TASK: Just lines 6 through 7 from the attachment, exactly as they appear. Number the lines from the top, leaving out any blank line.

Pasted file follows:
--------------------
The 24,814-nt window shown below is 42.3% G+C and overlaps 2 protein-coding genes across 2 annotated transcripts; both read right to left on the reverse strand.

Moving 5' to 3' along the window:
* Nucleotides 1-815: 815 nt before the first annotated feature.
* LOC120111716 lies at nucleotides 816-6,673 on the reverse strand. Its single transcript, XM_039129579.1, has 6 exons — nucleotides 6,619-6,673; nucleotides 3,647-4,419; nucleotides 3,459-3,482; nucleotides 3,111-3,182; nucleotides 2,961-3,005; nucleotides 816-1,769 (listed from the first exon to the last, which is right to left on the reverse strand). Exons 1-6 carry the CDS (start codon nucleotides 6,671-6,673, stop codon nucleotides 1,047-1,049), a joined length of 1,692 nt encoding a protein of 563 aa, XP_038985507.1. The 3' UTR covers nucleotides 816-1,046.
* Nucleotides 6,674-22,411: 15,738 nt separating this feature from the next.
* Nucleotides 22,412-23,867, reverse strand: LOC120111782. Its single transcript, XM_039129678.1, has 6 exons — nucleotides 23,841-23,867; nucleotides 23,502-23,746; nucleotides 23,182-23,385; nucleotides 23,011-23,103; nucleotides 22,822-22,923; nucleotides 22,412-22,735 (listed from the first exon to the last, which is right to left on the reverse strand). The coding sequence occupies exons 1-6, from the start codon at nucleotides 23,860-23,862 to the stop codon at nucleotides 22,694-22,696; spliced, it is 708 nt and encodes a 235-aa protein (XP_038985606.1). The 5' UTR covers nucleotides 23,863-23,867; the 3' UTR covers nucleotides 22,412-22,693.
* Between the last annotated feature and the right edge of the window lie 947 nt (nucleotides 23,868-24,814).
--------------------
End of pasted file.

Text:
* Nucleotides 22,412-23,867, reverse strand: LOC120111782. Its single transcript, XM_039129678.1, has 6 exons — nucleotides 23,841-23,867; nucleotides 23,502-23,746; nucleotides 23,182-23,385; nucleotides 23,011-23,103; nucleotides 22,822-22,923; nucleotides 22,412-22,735 (listed from the first exon to the last, which is right to left on the reverse strand). The coding sequence occupies exons 1-6, from the start codon at nucleotides 23,860-23,862 to the stop codon at nucleotides 22,694-22,696; spliced, it is 708 nt and encodes a 235-aa protein (XP_038985606.1). The 5' UTR covers nucleotides 23,863-23,867; the 3' UTR covers nucleotides 22,412-22,693.
* Between the last annotated feature and the right edge of the window lie 947 nt (nucleotides 23,868-24,814).